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Mol Microbiol. 1992 Feb;6(3):293-300.

CooB is required for assembly but not transport of CS1 pilin.

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1
Department of Microbiology and Immunology, Emory University Health Sciences Center, Atlanta, Georgia 30322.

Abstract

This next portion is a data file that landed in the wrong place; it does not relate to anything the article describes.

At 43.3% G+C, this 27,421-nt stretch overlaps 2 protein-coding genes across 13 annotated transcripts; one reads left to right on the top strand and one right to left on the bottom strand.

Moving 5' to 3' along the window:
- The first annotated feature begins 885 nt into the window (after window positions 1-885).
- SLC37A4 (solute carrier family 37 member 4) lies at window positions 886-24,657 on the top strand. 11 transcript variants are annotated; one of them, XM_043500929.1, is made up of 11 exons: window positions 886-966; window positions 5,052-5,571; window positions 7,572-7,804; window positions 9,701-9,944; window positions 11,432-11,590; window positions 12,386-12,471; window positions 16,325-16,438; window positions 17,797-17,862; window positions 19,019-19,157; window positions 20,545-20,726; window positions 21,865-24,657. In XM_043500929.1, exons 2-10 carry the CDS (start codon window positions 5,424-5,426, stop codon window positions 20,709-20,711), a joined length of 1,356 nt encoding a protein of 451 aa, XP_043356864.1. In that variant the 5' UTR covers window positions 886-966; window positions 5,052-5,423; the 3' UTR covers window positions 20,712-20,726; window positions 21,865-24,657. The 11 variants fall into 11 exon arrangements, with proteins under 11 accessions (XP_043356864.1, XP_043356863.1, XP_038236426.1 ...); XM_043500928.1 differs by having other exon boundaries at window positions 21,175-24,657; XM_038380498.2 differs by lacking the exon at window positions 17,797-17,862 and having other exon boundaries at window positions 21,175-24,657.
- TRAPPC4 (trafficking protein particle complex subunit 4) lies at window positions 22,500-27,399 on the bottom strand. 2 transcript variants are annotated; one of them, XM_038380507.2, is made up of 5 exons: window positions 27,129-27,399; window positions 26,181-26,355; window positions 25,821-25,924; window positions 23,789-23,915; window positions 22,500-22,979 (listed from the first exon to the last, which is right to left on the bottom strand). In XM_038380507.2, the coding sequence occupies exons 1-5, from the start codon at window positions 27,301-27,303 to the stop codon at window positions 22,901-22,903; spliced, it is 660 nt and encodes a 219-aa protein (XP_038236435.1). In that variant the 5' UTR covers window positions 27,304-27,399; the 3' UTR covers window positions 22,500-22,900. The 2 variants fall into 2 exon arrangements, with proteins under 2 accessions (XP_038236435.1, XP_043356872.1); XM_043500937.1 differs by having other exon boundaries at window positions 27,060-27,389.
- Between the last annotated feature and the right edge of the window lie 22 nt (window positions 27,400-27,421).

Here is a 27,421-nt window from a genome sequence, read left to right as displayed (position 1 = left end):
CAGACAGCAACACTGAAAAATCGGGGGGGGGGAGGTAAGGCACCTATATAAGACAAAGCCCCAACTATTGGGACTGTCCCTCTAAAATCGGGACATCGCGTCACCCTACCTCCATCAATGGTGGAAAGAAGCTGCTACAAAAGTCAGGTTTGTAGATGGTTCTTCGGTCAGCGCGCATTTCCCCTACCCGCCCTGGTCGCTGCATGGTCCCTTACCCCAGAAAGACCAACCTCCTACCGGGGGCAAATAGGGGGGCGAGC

CS1 pili are filamentous proteinaceous appendages found on many enterotoxigenic Escherichia coli (ETEC) strains isolated from human diarrhoeal disease. They are thought to effect colonization of the upper intestine by facilitating binding to human ileal epithelial cells. We have identified a gene, cooB, which lies directly upstream of cooA, the gene that encodes the major structural CS1 protein. When translated in vitro, the protein product of cooB migrates in sodium dodecyl sulphate/polyacrylamide gel with an apparent molecular mass of 26 kDa, which is consistent with that predicted from its DNA sequence. We constructed a mutant allele (cooB-1) by insertion of the omega fragment, which inhibits transcription and translation, into the cooB gene in vitro. In a derivative of an ETEC strain with the cooB-1 mutation (JEF100) and a plasmid that encodes Rns (pEU2030), the positive regulator required for CS1 expression, no cooB and a greatly reduced level of cooA product was detectable in total cell extracts. The reduction of cooA in this strain appears to result from polarity of the cooB mutation because introduction of the wild-type cooA gene in trans causes production of CooA protein, which is found in cell pellet extracts, in extracts containing only surface proteins and in the culture supernatant. Therefore, in the absence of CooB, CooA is stable and it is transported through both inner and outer membranes. However, the cooB-1 strain with cooA in trans does not cause haemagglutination of bovine erythrocytes (the model system used to assay adherence mediated by coli surface antigen 1 (CS1) pili).(ABSTRACT TRUNCATED AT 250 WORDS).

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